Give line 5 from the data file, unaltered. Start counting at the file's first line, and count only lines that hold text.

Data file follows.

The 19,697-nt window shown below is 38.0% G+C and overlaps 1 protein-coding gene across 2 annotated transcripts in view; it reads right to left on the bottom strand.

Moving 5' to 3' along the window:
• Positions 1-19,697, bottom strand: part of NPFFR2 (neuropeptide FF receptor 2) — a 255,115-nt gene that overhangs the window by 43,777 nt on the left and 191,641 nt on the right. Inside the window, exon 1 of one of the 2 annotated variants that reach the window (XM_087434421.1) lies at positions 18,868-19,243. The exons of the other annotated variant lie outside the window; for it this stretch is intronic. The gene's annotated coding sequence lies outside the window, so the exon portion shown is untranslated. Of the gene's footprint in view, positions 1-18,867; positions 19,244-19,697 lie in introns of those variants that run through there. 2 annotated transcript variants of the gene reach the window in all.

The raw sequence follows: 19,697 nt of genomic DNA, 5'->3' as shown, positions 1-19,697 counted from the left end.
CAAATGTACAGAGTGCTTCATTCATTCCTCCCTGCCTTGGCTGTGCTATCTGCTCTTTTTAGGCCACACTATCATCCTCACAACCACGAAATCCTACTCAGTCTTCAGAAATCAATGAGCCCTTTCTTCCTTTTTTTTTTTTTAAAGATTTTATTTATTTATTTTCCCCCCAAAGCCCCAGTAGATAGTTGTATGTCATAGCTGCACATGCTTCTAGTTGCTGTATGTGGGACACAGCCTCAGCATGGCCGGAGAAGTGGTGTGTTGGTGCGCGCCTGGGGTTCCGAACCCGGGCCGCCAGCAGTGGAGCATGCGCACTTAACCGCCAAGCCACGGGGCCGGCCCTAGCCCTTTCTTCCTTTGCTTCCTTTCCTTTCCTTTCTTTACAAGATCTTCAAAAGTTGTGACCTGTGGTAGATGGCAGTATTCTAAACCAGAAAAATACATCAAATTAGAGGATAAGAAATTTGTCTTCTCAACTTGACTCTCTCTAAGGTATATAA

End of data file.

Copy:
CAAATGTACAGAGTGCTTCATTCATTCCTCCCTGCCTTGGCTGTGCTATCTGCTCTTTTTAGGCCACACTATCATCCTCACAACCACGAAATCCTACTCAGTCTTCAGAAATCAATGAGCCCTTTCTTCCTTTTTTTTTTTTTAAAGATTTTATTTATTTATTTTCCCCCCAAAGCCCCAGTAGATAGTTGTATGTCATAGCTGCACATGCTTCTAGTTGCTGTATGTGGGACACAGCCTCAGCATGGCCGGAGAAGTGGTGTGTTGGTGCGCGCCTGGGGTTCCGAACCCGGGCCGCCAGCAGTGGAGCATGCGCACTTAACCGCCAAGCCACGGGGCCGGCCCTAGCCCTTTCTTCCTTTGCTTCCTTTCCTTTCCTTTCTTTACAAGATCTTCAAAAGTTGTGACCTGTGGTAGATGGCAGTATTCTAAACCAGAAAAATACATCAAATTAGAGGATAAGAAATTTGTCTTCTCAACTTGACTCTCTCTAAGGTATATAA